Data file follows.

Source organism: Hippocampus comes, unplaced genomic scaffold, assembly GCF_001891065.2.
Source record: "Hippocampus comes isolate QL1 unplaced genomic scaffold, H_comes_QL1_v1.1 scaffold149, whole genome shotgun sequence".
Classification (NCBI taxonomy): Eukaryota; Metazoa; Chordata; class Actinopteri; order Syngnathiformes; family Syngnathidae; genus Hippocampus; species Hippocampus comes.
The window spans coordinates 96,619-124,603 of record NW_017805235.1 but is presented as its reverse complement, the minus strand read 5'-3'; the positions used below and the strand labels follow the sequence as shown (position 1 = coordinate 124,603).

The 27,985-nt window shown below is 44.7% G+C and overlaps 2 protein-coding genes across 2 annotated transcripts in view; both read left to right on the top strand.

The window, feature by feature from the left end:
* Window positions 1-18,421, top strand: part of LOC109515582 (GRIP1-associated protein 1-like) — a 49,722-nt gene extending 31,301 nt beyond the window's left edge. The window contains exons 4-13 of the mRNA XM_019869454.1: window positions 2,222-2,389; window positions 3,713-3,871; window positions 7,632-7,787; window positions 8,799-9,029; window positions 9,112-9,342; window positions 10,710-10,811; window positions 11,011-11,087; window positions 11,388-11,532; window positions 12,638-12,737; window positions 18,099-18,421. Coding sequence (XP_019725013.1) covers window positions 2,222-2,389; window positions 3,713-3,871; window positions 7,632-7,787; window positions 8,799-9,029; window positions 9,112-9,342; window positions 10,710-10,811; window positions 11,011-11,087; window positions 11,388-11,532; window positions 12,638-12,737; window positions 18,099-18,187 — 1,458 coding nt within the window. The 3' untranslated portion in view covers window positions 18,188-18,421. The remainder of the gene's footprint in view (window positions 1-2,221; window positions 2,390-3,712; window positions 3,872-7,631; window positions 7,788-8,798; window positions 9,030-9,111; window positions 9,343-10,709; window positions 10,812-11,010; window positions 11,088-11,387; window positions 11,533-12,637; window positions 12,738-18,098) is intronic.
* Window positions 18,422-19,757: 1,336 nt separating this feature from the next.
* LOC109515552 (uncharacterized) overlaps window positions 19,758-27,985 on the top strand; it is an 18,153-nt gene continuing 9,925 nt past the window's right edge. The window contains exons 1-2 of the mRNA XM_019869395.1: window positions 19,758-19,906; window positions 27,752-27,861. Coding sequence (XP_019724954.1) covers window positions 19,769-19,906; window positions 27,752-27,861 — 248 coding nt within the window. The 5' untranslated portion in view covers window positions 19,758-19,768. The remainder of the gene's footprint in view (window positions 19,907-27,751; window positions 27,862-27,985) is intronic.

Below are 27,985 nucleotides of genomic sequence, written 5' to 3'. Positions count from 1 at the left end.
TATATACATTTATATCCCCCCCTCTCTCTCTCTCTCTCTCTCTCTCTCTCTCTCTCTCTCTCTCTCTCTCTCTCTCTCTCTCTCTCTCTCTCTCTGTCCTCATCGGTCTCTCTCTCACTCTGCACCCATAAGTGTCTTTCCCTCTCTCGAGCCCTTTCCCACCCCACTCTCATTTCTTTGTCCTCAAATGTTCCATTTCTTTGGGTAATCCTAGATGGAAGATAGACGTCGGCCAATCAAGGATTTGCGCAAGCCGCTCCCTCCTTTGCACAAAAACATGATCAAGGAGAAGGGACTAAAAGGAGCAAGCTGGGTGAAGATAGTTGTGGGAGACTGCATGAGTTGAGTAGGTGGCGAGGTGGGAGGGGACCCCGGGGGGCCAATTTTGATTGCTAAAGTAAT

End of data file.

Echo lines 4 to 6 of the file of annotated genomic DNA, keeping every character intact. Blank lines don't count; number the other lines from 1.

The window spans coordinates 96,619-124,603 of record NW_017805235.1 but is presented as its reverse complement, the minus strand read 5'-3'; the positions used below and the strand labels follow the sequence as shown (position 1 = coordinate 124,603).

The 27,985-nt window shown below is 44.7% G+C and overlaps 2 protein-coding genes across 2 annotated transcripts in view; both read left to right on the top strand.

The window, feature by feature from the left end: